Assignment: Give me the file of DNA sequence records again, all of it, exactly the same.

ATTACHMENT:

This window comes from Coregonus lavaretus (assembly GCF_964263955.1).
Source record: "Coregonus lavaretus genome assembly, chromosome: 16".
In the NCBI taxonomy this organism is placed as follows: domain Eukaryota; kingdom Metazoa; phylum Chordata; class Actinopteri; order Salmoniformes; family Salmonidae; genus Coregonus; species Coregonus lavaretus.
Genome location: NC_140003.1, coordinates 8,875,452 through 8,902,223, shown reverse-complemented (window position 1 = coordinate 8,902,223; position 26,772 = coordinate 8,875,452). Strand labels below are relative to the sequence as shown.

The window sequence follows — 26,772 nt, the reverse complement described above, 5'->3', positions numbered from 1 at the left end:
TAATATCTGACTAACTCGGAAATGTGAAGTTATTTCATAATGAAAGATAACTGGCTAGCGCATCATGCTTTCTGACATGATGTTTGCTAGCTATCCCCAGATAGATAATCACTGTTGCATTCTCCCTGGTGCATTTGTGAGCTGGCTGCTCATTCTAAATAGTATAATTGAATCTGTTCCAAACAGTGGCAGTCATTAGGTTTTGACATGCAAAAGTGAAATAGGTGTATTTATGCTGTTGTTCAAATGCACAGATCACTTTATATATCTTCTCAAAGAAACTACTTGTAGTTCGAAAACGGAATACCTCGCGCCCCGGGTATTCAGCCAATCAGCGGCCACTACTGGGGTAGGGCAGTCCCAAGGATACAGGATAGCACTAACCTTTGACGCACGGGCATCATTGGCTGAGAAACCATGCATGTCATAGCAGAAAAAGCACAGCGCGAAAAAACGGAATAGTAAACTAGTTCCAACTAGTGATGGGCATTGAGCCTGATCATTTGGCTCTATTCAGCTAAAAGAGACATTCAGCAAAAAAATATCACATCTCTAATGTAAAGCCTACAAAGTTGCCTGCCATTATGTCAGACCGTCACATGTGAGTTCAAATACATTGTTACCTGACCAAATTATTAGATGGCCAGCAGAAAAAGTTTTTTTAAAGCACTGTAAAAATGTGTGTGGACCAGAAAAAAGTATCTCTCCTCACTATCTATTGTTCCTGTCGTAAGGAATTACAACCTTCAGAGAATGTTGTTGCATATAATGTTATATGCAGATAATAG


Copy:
This window comes from Coregonus lavaretus (assembly GCF_964263955.1).
Source record: "Coregonus lavaretus genome assembly, chromosome: 16".
In the NCBI taxonomy this organism is placed as follows: domain Eukaryota; kingdom Metazoa; phylum Chordata; class Actinopteri; order Salmoniformes; family Salmonidae; genus Coregonus; species Coregonus lavaretus.
Genome location: NC_140003.1, coordinates 8,875,452 through 8,902,223, shown reverse-complemented (window position 1 = coordinate 8,902,223; position 26,772 = coordinate 8,875,452). Strand labels below are relative to the sequence as shown.

The window sequence follows — 26,772 nt, the reverse complement described above, 5'->3', positions numbered from 1 at the left end:
TAATATCTGACTAACTCGGAAATGTGAAGTTATTTCATAATGAAAGATAACTGGCTAGCGCATCATGCTTTCTGACATGATGTTTGCTAGCTATCCCCAGATAGATAATCACTGTTGCATTCTCCCTGGTGCATTTGTGAGCTGGCTGCTCATTCTAAATAGTATAATTGAATCTGTTCCAAACAGTGGCAGTCATTAGGTTTTGACATGCAAAAGTGAAATAGGTGTATTTATGCTGTTGTTCAAATGCACAGATCACTTTATATATCTTCTCAAAGAAACTACTTGTAGTTCGAAAACGGAATACCTCGCGCCCCGGGTATTCAGCCAATCAGCGGCCACTACTGGGGTAGGGCAGTCCCAAGGATACAGGATAGCACTAACCTTTGACGCACGGGCATCATTGGCTGAGAAACCATGCATGTCATAGCAGAAAAAGCACAGCGCGAAAAAACGGAATAGTAAACTAGTTCCAACTAGTGATGGGCATTGAGCCTGATCATTTGGCTCTATTCAGCTAAAAGAGACATTCAGCAAAAAAATATCACATCTCTAATGTAAAGCCTACAAAGTTGCCTGCCATTATGTCAGACCGTCACATGTGAGTTCAAATACATTGTTACCTGACCAAATTATTAGATGGCCAGCAGAAAAAGTTTTTTTAAAGCACTGTAAAAATGTGTGTGGACCAGAAAAAAGTATCTCTCCTCACTATCTATTGTTCCTGTCGTAAGGAATTACAACCTTCAGAGAATGTTGTTGCATATAATGTTATATGCAGATAATAG